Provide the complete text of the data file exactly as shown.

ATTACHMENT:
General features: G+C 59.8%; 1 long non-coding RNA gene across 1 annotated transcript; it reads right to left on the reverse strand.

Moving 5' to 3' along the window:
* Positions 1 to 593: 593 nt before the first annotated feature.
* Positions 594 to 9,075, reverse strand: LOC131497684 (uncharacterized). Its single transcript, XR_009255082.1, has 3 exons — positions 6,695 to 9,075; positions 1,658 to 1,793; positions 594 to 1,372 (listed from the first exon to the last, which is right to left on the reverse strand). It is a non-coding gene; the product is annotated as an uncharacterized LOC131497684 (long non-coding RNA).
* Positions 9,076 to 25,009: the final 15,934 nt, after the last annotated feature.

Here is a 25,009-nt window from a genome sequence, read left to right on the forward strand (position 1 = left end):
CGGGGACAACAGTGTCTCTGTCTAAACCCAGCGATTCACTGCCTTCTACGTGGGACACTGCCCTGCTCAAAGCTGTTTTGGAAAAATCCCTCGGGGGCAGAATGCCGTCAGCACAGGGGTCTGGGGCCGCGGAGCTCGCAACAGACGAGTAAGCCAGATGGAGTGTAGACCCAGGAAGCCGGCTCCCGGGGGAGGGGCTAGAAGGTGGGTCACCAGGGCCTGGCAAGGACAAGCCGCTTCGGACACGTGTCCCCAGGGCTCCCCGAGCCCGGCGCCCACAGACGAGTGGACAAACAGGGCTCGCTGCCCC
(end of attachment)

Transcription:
General features: G+C 59.8%; 1 long non-coding RNA gene across 1 annotated transcript; it reads right to left on the reverse strand.

Moving 5' to 3' along the window:
* Positions 1 to 593: 593 nt before the first annotated feature.
* Positions 594 to 9,075, reverse strand: LOC131497684 (uncharacterized). Its single transcript, XR_009255082.1, has 3 exons — positions 6,695 to 9,075; positions 1,658 to 1,793; positions 594 to 1,372 (listed from the first exon to the last, which is right to left on the reverse strand). It is a non-coding gene; the product is annotated as an uncharacterized LOC131497684 (long non-coding RNA).
* Positions 9,076 to 25,009: the final 15,934 nt, after the last annotated feature.

Here is a 25,009-nt window from a genome sequence, read left to right on the forward strand (position 1 = left end):
CGGGGACAACAGTGTCTCTGTCTAAACCCAGCGATTCACTGCCTTCTACGTGGGACACTGCCCTGCTCAAAGCTGTTTTGGAAAAATCCCTCGGGGGCAGAATGCCGTCAGCACAGGGGTCTGGGGCCGCGGAGCTCGCAACAGACGAGTAAGCCAGATGGAGTGTAGACCCAGGAAGCCGGCTCCCGGGGGAGGGGCTAGAAGGTGGGTCACCAGGGCCTGGCAAGGACAAGCCGCTTCGGACACGTGTCCCCAGGGCTCCCCGAGCCCGGCGCCCACAGACGAGTGGACAAACAGGGCTCGCTGCCCC